This is a matter of Location. It certainly does not apply to places like 29 Palms Marine Base In California where any calls to the Base or Marine numbers I've called have said that any issue involving Marines living off Base is a Civil Matter.
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Re: Should we keep our house as a rental?

Post by White Coat Investor »

$1400*12*0.55 = net operating income of $9240, divided by a value of $150K gives you a cap rate of 6.2%. Seems like a reasonable investment, especially assuming you have it financed at an owner occupied rate. It'll probably be cash flow negative though given your 15 year mortgage. You could refinance to a 30 year and make it cash flow positive if that is important to you. If you want to do that, be sure to refinance before you move out (at least several months before.)

Be sure you wish to be a real estate investor before doing so.
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White Coat Investor
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Re: Should we keep our house as a rental?

Post by White Coat Investor »

Valuethinker wrote:If you did not own this house.

Would you consider buying it at the price you are suggesting it is worth, as an investment?

In other words, are you engaging in the 'sunk cost fallacy' that says since you already own it, you should consider it as an investment?

Already owning it is irrelevant *except* for diminished costs of acquisition. Ie the correct comparison is if you sold it and what you could do with the money.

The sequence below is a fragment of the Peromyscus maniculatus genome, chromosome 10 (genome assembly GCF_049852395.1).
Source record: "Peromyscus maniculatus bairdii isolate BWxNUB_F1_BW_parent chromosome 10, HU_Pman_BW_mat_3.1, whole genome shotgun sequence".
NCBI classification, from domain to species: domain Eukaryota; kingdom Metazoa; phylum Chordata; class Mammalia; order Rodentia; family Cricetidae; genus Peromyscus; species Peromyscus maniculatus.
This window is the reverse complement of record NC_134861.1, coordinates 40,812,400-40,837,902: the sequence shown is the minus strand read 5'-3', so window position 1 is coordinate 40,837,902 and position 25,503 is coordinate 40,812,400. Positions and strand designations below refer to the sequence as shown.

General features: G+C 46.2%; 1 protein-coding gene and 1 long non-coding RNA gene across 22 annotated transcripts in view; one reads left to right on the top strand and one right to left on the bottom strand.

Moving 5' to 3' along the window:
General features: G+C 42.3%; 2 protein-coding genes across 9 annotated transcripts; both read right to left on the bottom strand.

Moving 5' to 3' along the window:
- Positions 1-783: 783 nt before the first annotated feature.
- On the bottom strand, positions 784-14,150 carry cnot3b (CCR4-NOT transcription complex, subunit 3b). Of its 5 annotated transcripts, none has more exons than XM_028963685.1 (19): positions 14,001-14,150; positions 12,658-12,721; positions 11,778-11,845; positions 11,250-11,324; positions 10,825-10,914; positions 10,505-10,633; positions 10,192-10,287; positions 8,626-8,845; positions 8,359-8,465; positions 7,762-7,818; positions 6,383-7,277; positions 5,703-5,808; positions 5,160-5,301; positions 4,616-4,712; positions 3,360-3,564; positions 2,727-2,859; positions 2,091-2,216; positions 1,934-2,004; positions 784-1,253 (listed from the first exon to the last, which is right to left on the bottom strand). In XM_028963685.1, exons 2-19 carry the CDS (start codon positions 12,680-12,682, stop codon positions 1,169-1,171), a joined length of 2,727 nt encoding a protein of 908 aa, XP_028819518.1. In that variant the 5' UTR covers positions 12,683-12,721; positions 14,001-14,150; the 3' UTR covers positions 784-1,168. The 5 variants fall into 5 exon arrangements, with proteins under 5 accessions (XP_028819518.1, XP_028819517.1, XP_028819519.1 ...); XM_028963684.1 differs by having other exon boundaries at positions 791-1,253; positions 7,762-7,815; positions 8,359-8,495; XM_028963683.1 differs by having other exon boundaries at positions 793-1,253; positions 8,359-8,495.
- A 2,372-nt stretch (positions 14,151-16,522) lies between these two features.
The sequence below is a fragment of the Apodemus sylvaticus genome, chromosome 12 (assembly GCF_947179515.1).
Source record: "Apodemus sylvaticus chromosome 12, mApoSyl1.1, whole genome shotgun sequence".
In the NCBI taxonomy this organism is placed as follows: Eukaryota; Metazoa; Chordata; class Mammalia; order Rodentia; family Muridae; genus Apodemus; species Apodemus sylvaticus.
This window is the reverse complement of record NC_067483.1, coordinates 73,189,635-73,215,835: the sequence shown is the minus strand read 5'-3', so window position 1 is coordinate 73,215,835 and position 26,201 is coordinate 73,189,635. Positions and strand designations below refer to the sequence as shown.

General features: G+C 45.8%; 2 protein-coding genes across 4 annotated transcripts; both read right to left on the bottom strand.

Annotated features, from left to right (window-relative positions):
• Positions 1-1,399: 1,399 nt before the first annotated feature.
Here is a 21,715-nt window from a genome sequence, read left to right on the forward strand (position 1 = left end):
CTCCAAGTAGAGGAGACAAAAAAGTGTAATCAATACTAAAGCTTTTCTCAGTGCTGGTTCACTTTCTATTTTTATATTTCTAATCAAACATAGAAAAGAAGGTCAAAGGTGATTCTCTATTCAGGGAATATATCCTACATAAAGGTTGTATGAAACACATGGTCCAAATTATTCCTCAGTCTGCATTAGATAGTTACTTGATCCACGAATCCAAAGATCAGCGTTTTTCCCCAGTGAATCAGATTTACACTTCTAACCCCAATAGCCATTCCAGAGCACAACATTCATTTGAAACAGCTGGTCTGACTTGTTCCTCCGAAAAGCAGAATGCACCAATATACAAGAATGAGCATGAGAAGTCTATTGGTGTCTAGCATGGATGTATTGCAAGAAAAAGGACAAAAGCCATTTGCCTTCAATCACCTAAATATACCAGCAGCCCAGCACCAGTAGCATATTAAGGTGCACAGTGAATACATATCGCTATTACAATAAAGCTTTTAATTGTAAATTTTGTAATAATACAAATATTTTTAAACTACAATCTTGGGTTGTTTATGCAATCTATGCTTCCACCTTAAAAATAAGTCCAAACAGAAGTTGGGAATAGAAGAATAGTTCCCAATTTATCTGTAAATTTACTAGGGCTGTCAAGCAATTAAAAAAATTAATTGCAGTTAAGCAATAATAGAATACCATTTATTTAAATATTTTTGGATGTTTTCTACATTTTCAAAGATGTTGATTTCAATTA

Those diminished costs are not insignificant, nor is the ability to have an investment property financed at owner occupied rates.
1) Invest you must 2) Time is your friend 3) Impulse is your enemy | 4) Basic arithmetic works 5) Stick to simplicity 6) Stay the course
PacNorWest
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Re: Should we keep our house as a rental?

Post by PacNorWest »

No. Tenants will trash your home.
Even the best tenants will live like it's their place, not yours - and "living" expectations can vary widely.

If you have a nice home and want to keep it that way AND rent it out, it will require that you visit it almost monthly to make inspections.
A home and a rental house are two very different critters.

A home has emotional attachment. A rental house is more like a business.
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Re: Should we keep our house as a rental?

Post by Swampy »

Check out Zillow.com for information. If you decide to rent - check their credit!!! Anyone with a less than stellar credit rating should not be your tenant.

With your financial reserves, consider renting and adding an extra $3-500 a month additional principal curtailment to the mortgage payment. The rental will provide you with a depreciation write-off. If you can sell it within the next couple of years, any profit should be tax-free.

I was subsidizing a home for my tenants (it was costing me more than I was getting in rent) because of the poor real estate market. I finally sold outside the window of tax free opportunity at a marginal loss.

Now I sleep restfully at night.

Ultimately, it's all about cash flow for you, especially since you want to 'move up.'

Don't be house rich and cash poor, like I was for a long time. You will not like it.